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What is a “deed of trust” or “security deed”?
A “deed of trust”, or “security deed”, as it is known in some jurisdictions, is a form of mortgage. A borrower of money signs a promissory note demonstrating the debt owed to the lender. The promissory note will generally recite the purpose of the loan and indicate that it is secured by real property. The borrower then takes possession of the land and records her ownership. The borrower signs a deed of trust, which transfers the land to the lender. The deed cannot be recorded except upon default. This effectively grants the lender a security interest in the real property as security for the loan. The difference between a deed of trust and a standard mortgage arises in how the security interest is recorded. A traditional mortgage simply records the security interest in the public records (registrar of deeds office) where the property is located. The deed of trust takes a different tact. A third party serves as trustee and holds the deed transferring legal ownership of the land during the pendency of the mortgage. In some jurisdictions, the secured party will hold the deed, as opposed to employing the services of a third-party trustee. Once the mortgage is repaid, the trustee will surrender the deed to the purchaser. If the loan is not repaid, the lender will request that trustee turn over the deed. The lender will then record the deed in the public records to assume ownership of the property. The process of foreclosing on a deed of trust is commonly referred to as an “administrative foreclosure”. After recording the deed, the lender must then sell the property to recuperate the lent money.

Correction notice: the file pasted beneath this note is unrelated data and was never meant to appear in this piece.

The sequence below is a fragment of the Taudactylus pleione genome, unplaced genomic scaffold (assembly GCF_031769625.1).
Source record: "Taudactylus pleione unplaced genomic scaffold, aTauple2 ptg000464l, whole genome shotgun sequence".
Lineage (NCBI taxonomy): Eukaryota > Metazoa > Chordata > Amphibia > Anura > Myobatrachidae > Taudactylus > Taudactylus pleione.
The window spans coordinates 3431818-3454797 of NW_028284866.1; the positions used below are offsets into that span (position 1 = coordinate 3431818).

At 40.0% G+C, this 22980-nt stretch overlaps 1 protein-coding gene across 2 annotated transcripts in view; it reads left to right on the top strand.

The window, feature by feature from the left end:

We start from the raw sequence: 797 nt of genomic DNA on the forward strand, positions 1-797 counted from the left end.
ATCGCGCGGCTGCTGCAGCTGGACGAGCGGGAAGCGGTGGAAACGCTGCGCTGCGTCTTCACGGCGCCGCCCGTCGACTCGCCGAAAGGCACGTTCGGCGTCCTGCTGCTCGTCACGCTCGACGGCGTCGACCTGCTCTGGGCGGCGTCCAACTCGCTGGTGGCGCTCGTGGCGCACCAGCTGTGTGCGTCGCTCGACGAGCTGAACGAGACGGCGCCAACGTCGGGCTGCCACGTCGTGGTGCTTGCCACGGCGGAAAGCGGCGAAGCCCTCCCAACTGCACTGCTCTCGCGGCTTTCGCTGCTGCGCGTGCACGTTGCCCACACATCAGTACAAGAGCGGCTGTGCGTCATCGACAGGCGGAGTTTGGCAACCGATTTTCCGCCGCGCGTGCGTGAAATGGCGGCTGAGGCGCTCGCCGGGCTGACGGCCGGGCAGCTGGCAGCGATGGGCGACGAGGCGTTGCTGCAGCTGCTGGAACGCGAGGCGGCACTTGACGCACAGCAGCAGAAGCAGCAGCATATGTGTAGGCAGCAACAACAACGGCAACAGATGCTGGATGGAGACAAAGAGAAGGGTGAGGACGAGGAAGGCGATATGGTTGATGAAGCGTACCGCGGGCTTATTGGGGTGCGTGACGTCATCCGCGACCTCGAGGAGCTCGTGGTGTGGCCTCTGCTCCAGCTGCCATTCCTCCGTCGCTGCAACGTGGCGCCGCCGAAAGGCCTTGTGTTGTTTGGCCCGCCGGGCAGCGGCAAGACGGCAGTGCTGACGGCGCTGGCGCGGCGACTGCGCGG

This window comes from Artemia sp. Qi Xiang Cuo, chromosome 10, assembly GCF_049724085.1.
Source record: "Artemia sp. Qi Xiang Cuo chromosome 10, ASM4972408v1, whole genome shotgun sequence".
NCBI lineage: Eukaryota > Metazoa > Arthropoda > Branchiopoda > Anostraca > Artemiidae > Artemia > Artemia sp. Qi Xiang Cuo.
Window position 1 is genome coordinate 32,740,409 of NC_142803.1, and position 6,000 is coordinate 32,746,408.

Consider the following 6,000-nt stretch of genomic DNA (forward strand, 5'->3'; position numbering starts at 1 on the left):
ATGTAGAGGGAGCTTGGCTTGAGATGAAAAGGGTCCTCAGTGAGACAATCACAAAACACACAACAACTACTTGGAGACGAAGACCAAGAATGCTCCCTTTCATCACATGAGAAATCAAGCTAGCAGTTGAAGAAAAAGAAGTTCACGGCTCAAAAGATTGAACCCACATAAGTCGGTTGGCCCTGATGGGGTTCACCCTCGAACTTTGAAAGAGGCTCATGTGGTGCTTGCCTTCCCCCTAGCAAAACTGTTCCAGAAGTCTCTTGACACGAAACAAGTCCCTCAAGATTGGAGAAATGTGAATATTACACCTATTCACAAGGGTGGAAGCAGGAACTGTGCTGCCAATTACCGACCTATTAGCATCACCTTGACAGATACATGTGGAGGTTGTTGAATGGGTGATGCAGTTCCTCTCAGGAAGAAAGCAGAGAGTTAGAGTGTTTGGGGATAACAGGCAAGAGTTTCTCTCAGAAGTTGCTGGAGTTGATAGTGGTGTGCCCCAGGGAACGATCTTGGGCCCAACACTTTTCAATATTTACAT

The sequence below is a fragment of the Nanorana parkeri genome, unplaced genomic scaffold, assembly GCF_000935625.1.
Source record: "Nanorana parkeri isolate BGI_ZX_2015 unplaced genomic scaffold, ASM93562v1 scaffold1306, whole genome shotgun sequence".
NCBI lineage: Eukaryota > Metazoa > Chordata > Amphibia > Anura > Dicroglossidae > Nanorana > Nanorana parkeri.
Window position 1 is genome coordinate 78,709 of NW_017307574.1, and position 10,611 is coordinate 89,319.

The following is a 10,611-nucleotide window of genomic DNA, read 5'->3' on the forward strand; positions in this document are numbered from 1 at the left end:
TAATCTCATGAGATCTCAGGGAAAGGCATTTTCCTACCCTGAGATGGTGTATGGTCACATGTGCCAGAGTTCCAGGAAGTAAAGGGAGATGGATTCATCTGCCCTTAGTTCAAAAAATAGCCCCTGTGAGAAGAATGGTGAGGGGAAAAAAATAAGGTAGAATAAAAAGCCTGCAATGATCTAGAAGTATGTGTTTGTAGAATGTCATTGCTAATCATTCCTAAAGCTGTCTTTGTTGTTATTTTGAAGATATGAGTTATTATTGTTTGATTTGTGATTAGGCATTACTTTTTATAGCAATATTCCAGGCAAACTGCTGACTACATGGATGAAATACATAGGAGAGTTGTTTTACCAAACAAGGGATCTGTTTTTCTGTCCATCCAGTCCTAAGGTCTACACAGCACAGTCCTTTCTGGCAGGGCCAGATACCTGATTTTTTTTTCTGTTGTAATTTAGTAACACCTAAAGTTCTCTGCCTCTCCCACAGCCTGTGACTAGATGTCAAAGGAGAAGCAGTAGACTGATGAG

• Note: If the sale produces more funds than those owed along with foreclosure fees, the excess funds are returned to the borrower. The notable aspect of this arrangement is that the lender may not seek a deficiency judgment if the funds from the sale of the land are insufficient to pay off the loan.
• Discussion: How do you feel about the traditional mortgage scenario versus a deed of trust scenario? In what way is an administrative foreclosure by way of a security deed or a deed in trust advantageous to the mortgage holder? How do the benefits to the borrower compare to the benefits to the lender?
• Practice Question: Kara lost her job and has fallen on difficult financial times. She has been unable to make her mortgage payments and is afraid that her mortgage holder is going to foreclose on her home. Kara’s mortgage is pursuant to a deed of trust arrangement. If the lender does foreclose, what is the legal process that Kara will face?